Examining literary prizes with a book award judge

James English
James English, the John Welsh Centennial Professor of English in the School of Arts and Sciences.

One might say it’s a job James English was born for. The John Welsh Centennial Professor of English in the School of Arts and Sciences, English has lectured and written extensively about literary prizes and is considered a leading expert on the subject. However, he’s never taught a class about them—until this semester.

His class, “Novel of the Year,” offers students an especially up-close view of literary prizes, given that English is this year’s chair of the National Book Award judging panel for fiction.

English says his students’ perspectives on which shortlisted novel should win have expanded his own thoughts on the intricacies and assumptions of the selection process.

“I’m a bit jaded, in a way. I like a book that doesn’t come at you with its high seriousness and announce itself as a great work, but kind of sneaks up on you through the back door,” he says. “Most of what the students read in their literature classes are books of consequence, of course, so they’re not going to settle for something that might appear lightweight. And they have a point in setting the bar high.”

As director of the Price Lab for Digital Humanities, English also saw the benefit of incorporating digital research tools into the class. In the coming weeks, they will be working with Scott Enderle, a literary text-mining specialist in the Penn Libraries, running algorithms to try to predict the prize winner. A preliminary test of one particular algorithm correctly predicted which five novels would make it off the longlist to become finalists.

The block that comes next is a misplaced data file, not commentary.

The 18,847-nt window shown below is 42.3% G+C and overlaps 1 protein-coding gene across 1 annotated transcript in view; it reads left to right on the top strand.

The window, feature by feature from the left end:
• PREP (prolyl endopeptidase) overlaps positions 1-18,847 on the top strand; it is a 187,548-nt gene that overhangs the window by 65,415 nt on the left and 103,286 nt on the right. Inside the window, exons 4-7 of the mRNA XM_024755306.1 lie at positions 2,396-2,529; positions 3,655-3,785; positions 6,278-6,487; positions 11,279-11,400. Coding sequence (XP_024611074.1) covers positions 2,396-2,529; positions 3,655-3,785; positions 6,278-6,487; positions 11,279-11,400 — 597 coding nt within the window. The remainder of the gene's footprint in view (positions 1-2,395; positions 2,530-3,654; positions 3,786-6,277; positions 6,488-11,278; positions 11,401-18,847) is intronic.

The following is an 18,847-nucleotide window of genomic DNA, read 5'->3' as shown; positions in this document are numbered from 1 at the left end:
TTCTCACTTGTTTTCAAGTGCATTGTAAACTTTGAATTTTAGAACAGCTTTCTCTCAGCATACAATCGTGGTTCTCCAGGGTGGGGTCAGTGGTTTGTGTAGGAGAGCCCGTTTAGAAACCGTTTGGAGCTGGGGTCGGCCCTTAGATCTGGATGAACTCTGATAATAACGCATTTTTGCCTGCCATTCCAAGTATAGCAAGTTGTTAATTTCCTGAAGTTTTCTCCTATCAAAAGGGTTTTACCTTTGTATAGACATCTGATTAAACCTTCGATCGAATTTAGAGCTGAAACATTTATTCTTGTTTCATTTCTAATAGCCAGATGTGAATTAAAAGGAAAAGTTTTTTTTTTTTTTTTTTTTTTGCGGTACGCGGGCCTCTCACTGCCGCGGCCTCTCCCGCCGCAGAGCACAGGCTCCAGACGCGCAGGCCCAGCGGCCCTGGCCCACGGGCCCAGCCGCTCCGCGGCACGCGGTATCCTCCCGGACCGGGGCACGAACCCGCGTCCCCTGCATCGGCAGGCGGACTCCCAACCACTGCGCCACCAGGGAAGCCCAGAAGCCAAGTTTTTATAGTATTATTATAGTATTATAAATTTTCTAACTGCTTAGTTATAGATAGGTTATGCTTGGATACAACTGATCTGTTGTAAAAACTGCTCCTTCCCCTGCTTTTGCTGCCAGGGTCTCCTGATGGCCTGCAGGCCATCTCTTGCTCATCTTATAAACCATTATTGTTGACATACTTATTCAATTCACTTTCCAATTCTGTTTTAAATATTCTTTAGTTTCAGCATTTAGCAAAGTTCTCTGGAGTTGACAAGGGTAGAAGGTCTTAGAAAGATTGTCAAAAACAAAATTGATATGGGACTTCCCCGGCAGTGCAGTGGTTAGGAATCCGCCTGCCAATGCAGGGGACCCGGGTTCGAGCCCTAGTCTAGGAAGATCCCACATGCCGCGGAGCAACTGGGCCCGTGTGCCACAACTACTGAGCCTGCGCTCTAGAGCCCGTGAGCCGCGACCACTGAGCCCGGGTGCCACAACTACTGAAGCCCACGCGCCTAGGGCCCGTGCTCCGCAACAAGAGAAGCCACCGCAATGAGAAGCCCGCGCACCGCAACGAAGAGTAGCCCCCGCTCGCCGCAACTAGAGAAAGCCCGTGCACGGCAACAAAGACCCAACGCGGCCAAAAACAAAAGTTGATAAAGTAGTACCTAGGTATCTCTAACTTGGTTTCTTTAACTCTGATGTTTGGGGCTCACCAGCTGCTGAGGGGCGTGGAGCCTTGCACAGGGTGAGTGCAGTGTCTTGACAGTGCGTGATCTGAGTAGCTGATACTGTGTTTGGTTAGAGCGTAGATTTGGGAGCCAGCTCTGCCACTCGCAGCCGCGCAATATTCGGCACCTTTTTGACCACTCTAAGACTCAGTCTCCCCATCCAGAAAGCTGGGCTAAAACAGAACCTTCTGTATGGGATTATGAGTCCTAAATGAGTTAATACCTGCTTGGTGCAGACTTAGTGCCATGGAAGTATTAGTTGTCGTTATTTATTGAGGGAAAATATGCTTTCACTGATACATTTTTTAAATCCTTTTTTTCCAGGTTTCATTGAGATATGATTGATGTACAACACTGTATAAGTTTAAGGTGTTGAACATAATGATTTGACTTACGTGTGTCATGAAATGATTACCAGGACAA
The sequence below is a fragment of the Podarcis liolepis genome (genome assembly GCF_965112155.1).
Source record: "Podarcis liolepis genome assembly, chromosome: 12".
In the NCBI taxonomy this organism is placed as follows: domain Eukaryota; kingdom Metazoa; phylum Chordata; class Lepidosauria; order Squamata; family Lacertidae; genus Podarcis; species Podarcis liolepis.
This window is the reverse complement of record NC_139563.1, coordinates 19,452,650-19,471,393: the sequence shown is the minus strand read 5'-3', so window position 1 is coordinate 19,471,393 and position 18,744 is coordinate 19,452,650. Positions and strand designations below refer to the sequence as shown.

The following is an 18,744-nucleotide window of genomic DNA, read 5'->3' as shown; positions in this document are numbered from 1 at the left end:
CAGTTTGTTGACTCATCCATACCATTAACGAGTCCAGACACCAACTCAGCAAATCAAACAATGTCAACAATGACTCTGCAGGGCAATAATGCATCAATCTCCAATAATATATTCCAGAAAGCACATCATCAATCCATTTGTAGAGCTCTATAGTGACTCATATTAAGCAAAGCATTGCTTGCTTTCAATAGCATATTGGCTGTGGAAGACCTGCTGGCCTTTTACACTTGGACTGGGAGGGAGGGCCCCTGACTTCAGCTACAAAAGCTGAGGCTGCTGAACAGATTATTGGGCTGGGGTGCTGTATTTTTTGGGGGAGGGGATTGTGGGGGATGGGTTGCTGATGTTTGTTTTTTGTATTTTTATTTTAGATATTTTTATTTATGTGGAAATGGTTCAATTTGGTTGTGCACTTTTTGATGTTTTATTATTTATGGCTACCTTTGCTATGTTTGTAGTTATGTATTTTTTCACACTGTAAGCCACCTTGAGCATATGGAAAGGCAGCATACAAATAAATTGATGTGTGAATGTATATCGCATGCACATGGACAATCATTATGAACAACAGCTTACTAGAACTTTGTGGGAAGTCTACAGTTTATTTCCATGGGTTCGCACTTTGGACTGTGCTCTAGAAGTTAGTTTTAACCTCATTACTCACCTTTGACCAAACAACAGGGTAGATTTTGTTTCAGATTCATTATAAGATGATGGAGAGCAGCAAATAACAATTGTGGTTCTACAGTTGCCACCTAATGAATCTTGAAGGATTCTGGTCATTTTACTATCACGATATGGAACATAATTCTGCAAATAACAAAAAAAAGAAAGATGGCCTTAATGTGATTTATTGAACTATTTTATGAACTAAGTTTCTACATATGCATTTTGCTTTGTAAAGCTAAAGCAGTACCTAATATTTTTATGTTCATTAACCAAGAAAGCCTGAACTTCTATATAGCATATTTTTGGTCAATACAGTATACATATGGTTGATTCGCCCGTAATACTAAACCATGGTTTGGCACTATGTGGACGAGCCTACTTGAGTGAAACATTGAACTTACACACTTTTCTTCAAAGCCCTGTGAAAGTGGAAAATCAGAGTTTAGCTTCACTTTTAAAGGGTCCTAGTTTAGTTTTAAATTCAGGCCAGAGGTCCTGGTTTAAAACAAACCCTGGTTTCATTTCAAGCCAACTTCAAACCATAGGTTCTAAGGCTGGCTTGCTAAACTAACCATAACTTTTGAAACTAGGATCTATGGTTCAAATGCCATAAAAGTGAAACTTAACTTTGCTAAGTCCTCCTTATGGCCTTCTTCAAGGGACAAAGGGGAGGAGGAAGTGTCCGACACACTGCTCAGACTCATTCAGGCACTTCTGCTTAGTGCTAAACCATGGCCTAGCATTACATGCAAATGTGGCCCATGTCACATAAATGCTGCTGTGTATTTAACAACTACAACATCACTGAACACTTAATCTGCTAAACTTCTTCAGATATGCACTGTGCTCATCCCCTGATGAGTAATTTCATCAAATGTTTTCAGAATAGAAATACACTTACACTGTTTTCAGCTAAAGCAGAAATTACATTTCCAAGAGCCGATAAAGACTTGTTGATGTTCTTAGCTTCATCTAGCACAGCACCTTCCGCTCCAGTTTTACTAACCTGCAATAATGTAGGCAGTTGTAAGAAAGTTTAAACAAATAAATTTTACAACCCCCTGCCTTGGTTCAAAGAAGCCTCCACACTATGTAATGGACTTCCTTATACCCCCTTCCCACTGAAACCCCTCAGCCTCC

“Our class conversations have been operating on the tacit assumption that the novel most like last year’s prizewinner would win,” English says. “But the computer modeling approach—which simply counts and categorizes words—actually bases its prediction on how different a given novel is from previous winners.”

One student in the class, a double major in English and computer science, is particularly interested in this method of prediction and is planning to extend this work into a final research project.

Literary prizes also offer a unique lens through which to look at canonicity and the economy of literary value. To this end, English hopes his students will come away from the class with “an appreciation for the whole social and institutional system that generates literary value, and an understanding that it is the task of the literary scholar to make sense of this system, historically, conceptually, and sociologically.”

The second insight he wants them to gain is a straightforwardly practical one.

“It’s not always clear to English majors that gathering, refining, and categorizing data makes sense in literary studies,” he says. “This can be a bit of a handicap when they’re trying to find employment, so I’m trying to give them an opportunity to develop these skills as well.”

Originally published on .